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Medical Records


Patients' Access to their Medical Records

The Board of Medical Practice receives many complaints and telephone inquiries regarding medical records. The most common complaint is that the doctor/provider will not release medical records to the patient. Minnesota has a state law governing this issue. When the patient and the physician know the provisions of Minnesota Statute 144.292, the requested transfer of patient records occurs more smoothly.

The law is clear that the provider of medical services shall promptly respond to a patient's written request for records with complete and current information possessed by the provider, concerning any diagnosis, treatment, and prognosis of the patient. The records shall be in terms and language the patient can reasonably be expected to understand. The provider may bill a reasonable charge to the patients and may retain a copy of the materials furnished.

Examples of the types of records which must be provided include: lab reports, x-rays, prescriptions, other assessment results, or the pertinent portions of the record relating to a condition specified by the patient. If the patient consents, the provider may furnish a written summary of the record. The provider may withhold from the record provided: written speculations about the patient's health condition, as long as the patient's informed consent is provided; information that the provider reasonably determines is detrimental to the physical or mental health of the patient, or is likely to cause the patient to inflict self harm, or harm to another. The latter information may be released to an appropriate third party or to another provider who may release the information to the patient.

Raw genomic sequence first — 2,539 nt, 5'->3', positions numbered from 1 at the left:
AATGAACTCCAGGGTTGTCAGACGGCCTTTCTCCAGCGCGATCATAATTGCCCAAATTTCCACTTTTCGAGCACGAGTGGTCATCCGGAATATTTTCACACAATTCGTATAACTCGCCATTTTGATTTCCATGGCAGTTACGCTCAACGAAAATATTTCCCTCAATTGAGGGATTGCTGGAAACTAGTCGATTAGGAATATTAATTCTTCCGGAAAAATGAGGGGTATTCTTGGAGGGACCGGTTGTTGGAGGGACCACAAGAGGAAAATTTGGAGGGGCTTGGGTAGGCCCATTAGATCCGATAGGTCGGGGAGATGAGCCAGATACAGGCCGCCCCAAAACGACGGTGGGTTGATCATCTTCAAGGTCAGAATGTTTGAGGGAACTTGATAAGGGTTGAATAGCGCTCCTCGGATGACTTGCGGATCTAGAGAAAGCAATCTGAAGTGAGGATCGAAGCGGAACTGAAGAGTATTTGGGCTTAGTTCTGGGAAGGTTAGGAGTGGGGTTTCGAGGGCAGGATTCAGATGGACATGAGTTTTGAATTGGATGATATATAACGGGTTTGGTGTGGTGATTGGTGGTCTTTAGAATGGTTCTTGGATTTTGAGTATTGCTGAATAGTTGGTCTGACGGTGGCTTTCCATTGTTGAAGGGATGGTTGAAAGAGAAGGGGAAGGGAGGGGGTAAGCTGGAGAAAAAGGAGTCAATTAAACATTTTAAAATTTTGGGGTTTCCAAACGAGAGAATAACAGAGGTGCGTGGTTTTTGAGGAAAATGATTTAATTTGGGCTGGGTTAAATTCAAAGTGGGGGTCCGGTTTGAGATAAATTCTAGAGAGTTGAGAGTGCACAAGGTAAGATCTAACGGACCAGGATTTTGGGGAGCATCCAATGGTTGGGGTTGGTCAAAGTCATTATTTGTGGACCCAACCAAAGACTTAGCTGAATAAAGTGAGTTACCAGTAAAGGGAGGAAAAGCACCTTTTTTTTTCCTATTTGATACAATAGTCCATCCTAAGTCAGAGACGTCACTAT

Finally, in releasing the requested medical records, the provider should pay close attention to these matters of security and liability:

  • A signed and dated patient consent is necessary for the records release.
  • A consent is valid for one year, unless specified in the consent, or by law.
  • A person who negligently releases patient records, or who forges, or uses a fraudulent consent form, or who releases a record without a consent form is liable to the patient for compensatory damages caused by the unauthorized release.

In a medical emergency, when a patient is unable to give consent, the provider is not prohibited from releasing appropriate health records needed for treatment.


A complete copy of Minnesota Statute 144.292 PATIENT RIGHTS may be obtained by writing the Board office, calling the office at (612) 617-2130, or by going to Minnesota Office of the Revisor of Statutes on the Internet. Information concerning charges for obtaining medical records also can be found on the Internet at the Minnesota Department of Health.